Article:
Posted: 8:48 pm Tuesday, October 20th, 2015
By Jamie Dupree
After eleven days of silence, Rep. Paul Ryan (R-WI) told fellow Republicans that he would run for the job of Speaker of the House, but only if GOP lawmakers unified behind him – especially more conservative Republicans who have already pushed out Speaker John Boehner.
“This is not a job I have ever wanted,” Ryan told reporters after addressing GOP lawmakers in a closed door meeting.
“I came to the conclusion that this is a very dire moment – not just for Congress, not just for the Republican Party, but for our country,” Ryan said.
Ryan’s decision forced one candidate out of the race immediately.
I am out and supporting @RepPaulRyan for Speaker. Right person at the right time.
— Jason Chaffetz (@jasoninthehouse) October 20, 2015
Ryan’s spokesman described his closed door remarks this way in an email to reporters:
He did not announce a final decision on the speakership, but he did discuss what’s necessary, in his view, for the next speaker to be successful.First, he said our next speaker needs to be visionary: more focused on communicating our agenda and laying out big ideas. The next speaker needs to use the platform to create a clear policy choice for the country.
In addition, he told his colleagues that he encourages changes to our rules and procedures, but he also believes that those changes must be made as a team. They affect everyone, so everyone should have the opportunity for input.
As part of those rules changes, he believes there needs to be a change to the process for a motion to vacate the chair. No matter who is speaker, they cannot be successful with this weapon pointed at them all the time.
He also made clear that family comes first. And a successful speaker must be able to maintain a healthy work-family balance. Less time on the road can be compensated for with a greater focus on communicating our message to the public.
Finally, he believes that for the next speaker to be successful, we need to unify now. Unless the speaker is a unifying figure across the conference, he or she will face the same challenges that have beset our current leadership.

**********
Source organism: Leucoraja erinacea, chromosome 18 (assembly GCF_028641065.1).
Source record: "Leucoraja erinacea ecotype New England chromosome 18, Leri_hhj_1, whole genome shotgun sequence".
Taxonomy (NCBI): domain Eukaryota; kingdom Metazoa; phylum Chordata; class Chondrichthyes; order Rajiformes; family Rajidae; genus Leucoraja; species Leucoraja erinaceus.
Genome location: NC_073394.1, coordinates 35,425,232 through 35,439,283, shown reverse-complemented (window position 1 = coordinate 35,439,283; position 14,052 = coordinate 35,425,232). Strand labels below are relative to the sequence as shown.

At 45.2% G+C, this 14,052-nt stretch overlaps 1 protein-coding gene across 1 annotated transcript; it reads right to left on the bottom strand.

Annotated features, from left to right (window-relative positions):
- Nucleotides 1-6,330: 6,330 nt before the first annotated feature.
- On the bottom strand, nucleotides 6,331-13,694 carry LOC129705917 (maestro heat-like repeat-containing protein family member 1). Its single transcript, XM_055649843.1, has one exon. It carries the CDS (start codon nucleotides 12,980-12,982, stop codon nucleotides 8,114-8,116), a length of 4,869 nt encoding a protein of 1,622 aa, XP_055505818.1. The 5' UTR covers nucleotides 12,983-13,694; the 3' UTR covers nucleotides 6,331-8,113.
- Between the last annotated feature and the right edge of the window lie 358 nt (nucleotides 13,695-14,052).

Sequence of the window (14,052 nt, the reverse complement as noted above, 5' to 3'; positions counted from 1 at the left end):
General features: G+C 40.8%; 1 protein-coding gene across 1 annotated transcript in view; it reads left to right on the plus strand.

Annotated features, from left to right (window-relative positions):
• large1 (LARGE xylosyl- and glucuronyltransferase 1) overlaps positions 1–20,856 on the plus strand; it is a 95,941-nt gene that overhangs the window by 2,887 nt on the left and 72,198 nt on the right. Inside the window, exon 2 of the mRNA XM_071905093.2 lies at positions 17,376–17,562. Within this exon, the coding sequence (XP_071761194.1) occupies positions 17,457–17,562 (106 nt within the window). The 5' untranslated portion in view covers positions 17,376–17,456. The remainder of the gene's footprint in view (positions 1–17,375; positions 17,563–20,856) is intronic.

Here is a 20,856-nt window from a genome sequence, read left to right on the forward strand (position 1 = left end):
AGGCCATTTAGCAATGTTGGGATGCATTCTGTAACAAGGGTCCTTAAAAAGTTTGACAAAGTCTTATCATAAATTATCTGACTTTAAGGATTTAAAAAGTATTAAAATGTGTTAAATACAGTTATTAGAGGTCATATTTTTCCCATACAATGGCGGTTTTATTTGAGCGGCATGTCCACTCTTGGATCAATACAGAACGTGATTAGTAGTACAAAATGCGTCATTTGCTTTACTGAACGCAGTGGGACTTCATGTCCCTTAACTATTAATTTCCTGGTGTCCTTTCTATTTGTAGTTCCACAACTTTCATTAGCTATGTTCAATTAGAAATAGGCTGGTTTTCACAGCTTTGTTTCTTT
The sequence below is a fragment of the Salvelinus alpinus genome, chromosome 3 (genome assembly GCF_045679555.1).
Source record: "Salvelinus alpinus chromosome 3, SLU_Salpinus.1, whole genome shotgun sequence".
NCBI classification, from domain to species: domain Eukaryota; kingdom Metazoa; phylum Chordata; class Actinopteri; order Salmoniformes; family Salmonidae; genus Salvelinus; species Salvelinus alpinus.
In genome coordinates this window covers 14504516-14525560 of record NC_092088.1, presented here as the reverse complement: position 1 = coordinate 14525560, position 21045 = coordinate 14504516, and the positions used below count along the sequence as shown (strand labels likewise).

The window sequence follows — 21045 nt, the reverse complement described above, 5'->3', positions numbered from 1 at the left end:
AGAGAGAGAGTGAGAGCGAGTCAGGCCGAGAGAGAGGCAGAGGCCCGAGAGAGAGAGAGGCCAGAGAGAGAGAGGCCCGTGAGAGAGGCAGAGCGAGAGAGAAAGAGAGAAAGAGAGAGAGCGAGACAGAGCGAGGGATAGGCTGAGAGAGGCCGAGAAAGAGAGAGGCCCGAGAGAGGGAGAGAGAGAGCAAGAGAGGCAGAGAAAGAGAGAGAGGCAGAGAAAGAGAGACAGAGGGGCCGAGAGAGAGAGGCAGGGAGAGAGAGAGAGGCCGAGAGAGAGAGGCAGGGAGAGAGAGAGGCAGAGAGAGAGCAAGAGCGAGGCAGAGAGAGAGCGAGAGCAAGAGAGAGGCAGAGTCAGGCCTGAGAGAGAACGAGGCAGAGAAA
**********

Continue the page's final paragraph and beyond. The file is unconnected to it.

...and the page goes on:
With that, Chairman Ryan encouraged the members to discuss and consider his requests, and he asked that they make clear whether they support them by this Friday.
If the members agree with his requests and share his vision, and if he is a unity candidate—with the endorsement of all the conference’s major caucuses—then he will serve as speaker. He will be all in.
But if he is not a unifying figure for the conference, then he will not run and will be happy to continue serving as chairman of the Ways and Means Committee.
Note in that statement, the part about motions to vacate the chair – that is aimed directly at Tea Party lawmakers, who threatened to use that procedural motion to force out Speaker Boehner – and who could well use it to get rid of a Speaker Ryan.
The main unknown as lawmakers left the Capitol on Tuesday night is whether those more conservative Republicans will endorse Ryan, who made clear that he doesn’t want to be threatened with removal.
“Another condition of Ryan running he doesn’t want arrows in his back,” Rep. Billy Long (R-MO) said on Twitter.
As of now, the Freedom Caucus is backing Rep. Dan Webster (R-FL) – judging from Ryan’s remarks, if Tea Party lawmakers refuse to drop that endorsement, then Ryan will not run for Speaker.
Stay tuned over the next few days.
About the Author
Jamie Dupree is the Radio News Director of the Washington Bureau of the Cox Media Group and writes the Washington Insider blog. A native of Washington, D.C., Jamie has covered Congress and politics in the nation’s capital since the Reagan Administration, and has been reporting for Cox since 1989.